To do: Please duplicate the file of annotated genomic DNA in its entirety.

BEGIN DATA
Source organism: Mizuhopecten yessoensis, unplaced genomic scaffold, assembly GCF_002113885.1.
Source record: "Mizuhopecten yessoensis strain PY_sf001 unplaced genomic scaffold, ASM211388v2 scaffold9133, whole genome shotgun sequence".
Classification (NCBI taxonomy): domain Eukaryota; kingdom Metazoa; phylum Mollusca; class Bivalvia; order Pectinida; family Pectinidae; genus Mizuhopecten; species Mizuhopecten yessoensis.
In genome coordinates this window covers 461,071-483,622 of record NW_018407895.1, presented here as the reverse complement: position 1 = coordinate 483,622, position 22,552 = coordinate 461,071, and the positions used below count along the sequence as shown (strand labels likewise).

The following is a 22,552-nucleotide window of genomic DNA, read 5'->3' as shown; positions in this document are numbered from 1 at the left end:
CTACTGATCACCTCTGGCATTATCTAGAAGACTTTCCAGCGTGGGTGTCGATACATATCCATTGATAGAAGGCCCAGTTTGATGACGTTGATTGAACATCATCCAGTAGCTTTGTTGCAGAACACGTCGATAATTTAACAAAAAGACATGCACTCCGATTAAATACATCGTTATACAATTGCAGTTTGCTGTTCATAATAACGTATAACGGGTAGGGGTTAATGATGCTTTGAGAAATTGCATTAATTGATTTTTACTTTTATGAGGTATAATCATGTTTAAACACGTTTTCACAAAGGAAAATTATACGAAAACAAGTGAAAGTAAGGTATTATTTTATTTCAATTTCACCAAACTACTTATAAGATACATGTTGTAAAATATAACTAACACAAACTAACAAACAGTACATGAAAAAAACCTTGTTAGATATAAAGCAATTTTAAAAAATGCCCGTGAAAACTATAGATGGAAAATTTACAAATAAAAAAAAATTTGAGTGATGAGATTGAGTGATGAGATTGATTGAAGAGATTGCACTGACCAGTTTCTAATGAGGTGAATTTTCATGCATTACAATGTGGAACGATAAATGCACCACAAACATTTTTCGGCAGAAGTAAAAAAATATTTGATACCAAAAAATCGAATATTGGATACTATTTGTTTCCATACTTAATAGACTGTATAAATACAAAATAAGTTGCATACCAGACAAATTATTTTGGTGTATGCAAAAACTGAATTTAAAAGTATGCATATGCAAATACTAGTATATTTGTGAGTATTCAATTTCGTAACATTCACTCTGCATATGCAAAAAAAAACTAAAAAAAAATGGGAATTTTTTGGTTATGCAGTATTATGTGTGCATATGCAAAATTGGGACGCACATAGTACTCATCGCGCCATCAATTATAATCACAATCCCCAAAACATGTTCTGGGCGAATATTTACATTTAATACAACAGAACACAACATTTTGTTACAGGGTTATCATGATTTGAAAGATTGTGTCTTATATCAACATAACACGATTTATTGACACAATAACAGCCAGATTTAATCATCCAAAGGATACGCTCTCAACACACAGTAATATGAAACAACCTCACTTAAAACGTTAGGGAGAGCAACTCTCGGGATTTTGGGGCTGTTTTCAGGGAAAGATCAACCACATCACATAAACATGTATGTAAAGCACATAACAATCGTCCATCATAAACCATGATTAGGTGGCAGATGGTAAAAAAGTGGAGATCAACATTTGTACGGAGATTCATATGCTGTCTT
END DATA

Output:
Source organism: Mizuhopecten yessoensis, unplaced genomic scaffold, assembly GCF_002113885.1.
Source record: "Mizuhopecten yessoensis strain PY_sf001 unplaced genomic scaffold, ASM211388v2 scaffold9133, whole genome shotgun sequence".
Classification (NCBI taxonomy): domain Eukaryota; kingdom Metazoa; phylum Mollusca; class Bivalvia; order Pectinida; family Pectinidae; genus Mizuhopecten; species Mizuhopecten yessoensis.
In genome coordinates this window covers 461,071-483,622 of record NW_018407895.1, presented here as the reverse complement: position 1 = coordinate 483,622, position 22,552 = coordinate 461,071, and the positions used below count along the sequence as shown (strand labels likewise).

The following is a 22,552-nucleotide window of genomic DNA, read 5'->3' as shown; positions in this document are numbered from 1 at the left end:
CTACTGATCACCTCTGGCATTATCTAGAAGACTTTCCAGCGTGGGTGTCGATACATATCCATTGATAGAAGGCCCAGTTTGATGACGTTGATTGAACATCATCCAGTAGCTTTGTTGCAGAACACGTCGATAATTTAACAAAAAGACATGCACTCCGATTAAATACATCGTTATACAATTGCAGTTTGCTGTTCATAATAACGTATAACGGGTAGGGGTTAATGATGCTTTGAGAAATTGCATTAATTGATTTTTACTTTTATGAGGTATAATCATGTTTAAACACGTTTTCACAAAGGAAAATTATACGAAAACAAGTGAAAGTAAGGTATTATTTTATTTCAATTTCACCAAACTACTTATAAGATACATGTTGTAAAATATAACTAACACAAACTAACAAACAGTACATGAAAAAAACCTTGTTAGATATAAAGCAATTTTAAAAAATGCCCGTGAAAACTATAGATGGAAAATTTACAAATAAAAAAAAATTTGAGTGATGAGATTGAGTGATGAGATTGATTGAAGAGATTGCACTGACCAGTTTCTAATGAGGTGAATTTTCATGCATTACAATGTGGAACGATAAATGCACCACAAACATTTTTCGGCAGAAGTAAAAAAATATTTGATACCAAAAAATCGAATATTGGATACTATTTGTTTCCATACTTAATAGACTGTATAAATACAAAATAAGTTGCATACCAGACAAATTATTTTGGTGTATGCAAAAACTGAATTTAAAAGTATGCATATGCAAATACTAGTATATTTGTGAGTATTCAATTTCGTAACATTCACTCTGCATATGCAAAAAAAAACTAAAAAAAAATGGGAATTTTTTGGTTATGCAGTATTATGTGTGCATATGCAAAATTGGGACGCACATAGTACTCATCGCGCCATCAATTATAATCACAATCCCCAAAACATGTTCTGGGCGAATATTTACATTTAATACAACAGAACACAACATTTTGTTACAGGGTTATCATGATTTGAAAGATTGTGTCTTATATCAACATAACACGATTTATTGACACAATAACAGCCAGATTTAATCATCCAAAGGATACGCTCTCAACACACAGTAATATGAAACAACCTCACTTAAAACGTTAGGGAGAGCAACTCTCGGGATTTTGGGGCTGTTTTCAGGGAAAGATCAACCACATCACATAAACATGTATGTAAAGCACATAACAATCGTCCATCATAAACCATGATTAGGTGGCAGATGGTAAAAAAGTGGAGATCAACATTTGTACGGAGATTCATATGCTGTCTT